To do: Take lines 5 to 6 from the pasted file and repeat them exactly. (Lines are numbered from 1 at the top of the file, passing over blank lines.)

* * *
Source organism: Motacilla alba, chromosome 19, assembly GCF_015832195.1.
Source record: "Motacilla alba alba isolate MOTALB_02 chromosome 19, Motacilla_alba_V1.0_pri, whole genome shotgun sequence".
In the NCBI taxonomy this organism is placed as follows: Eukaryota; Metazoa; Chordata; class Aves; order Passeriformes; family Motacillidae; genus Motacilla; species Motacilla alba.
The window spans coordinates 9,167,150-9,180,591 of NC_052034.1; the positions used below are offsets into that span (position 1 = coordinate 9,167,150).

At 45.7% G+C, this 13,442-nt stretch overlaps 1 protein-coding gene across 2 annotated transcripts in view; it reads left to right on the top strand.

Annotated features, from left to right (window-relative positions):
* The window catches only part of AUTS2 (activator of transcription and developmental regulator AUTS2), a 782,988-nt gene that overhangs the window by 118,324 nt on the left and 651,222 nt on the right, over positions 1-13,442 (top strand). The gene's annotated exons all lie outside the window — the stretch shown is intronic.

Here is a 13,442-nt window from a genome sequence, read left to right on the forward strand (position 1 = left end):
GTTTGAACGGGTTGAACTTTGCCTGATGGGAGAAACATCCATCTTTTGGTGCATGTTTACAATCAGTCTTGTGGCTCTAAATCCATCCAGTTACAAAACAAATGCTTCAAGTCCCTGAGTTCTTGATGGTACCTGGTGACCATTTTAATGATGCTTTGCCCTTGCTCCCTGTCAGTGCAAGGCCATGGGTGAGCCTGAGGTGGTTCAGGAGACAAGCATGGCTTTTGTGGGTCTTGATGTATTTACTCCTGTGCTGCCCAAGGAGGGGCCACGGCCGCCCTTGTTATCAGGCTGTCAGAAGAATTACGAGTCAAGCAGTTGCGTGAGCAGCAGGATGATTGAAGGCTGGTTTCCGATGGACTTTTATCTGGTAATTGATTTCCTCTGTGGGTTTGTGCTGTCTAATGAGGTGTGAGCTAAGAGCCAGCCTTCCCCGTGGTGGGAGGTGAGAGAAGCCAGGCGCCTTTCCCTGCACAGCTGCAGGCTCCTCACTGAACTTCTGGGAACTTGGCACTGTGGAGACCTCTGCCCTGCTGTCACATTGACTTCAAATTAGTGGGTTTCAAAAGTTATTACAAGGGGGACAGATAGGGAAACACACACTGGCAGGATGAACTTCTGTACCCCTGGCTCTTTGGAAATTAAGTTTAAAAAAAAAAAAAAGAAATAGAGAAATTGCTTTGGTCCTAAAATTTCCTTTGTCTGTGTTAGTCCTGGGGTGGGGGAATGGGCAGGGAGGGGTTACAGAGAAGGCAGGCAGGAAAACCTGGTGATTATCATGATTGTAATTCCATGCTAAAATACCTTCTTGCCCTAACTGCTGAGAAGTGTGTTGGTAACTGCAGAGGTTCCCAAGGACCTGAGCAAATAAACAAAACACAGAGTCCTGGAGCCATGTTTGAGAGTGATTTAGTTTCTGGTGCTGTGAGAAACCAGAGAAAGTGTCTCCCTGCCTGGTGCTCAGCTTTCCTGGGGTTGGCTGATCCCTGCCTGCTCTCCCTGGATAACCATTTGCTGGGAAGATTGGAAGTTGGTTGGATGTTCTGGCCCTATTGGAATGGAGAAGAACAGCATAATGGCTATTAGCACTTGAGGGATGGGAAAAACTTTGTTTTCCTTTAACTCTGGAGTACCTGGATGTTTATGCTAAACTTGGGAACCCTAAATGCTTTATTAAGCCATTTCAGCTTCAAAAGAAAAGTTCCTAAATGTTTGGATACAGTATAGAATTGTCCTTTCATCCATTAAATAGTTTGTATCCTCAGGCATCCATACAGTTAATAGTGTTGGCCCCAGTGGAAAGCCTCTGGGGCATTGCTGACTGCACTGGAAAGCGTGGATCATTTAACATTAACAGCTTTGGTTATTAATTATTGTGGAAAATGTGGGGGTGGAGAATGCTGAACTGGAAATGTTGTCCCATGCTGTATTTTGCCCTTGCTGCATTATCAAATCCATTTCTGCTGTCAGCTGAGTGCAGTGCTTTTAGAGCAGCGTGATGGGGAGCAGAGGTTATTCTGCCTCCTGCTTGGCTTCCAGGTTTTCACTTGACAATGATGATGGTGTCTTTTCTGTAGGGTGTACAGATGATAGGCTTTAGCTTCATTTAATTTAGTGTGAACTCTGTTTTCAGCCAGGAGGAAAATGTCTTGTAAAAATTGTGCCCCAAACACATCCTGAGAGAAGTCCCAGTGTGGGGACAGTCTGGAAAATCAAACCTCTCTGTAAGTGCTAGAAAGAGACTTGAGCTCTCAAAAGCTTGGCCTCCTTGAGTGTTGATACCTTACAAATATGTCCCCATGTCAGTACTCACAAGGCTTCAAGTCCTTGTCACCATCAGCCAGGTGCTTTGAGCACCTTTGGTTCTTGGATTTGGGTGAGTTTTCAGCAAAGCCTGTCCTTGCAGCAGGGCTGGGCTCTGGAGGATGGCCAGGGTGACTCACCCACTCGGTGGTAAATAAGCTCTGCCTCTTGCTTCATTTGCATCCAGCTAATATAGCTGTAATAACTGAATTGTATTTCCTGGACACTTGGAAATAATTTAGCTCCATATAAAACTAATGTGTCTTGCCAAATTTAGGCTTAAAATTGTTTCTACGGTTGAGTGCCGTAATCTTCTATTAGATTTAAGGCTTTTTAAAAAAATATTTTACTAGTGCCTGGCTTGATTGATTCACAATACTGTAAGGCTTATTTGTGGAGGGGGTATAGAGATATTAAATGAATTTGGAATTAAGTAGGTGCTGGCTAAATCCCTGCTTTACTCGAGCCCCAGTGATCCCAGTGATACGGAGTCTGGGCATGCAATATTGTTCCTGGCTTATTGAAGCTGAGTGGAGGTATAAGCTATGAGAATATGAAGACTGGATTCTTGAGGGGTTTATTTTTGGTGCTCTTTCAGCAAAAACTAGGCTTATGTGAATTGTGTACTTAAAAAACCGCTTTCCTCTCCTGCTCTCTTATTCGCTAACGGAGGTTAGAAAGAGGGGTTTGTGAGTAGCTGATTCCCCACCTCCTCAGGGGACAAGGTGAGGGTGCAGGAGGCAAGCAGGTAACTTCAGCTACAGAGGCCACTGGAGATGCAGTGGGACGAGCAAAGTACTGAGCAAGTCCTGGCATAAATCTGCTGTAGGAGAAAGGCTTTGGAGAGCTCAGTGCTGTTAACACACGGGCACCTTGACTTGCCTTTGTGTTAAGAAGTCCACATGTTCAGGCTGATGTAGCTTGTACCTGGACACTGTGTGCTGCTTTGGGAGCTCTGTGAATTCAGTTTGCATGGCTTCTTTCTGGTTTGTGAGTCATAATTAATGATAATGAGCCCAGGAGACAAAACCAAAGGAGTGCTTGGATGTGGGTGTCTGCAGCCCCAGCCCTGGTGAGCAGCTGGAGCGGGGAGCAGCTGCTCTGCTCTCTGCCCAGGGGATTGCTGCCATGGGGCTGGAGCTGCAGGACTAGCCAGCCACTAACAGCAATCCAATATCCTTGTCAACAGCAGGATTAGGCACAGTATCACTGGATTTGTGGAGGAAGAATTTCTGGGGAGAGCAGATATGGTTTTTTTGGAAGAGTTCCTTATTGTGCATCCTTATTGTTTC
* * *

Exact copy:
At 45.7% G+C, this 13,442-nt stretch overlaps 1 protein-coding gene across 2 annotated transcripts in view; it reads left to right on the top strand.

Annotated features, from left to right (window-relative positions):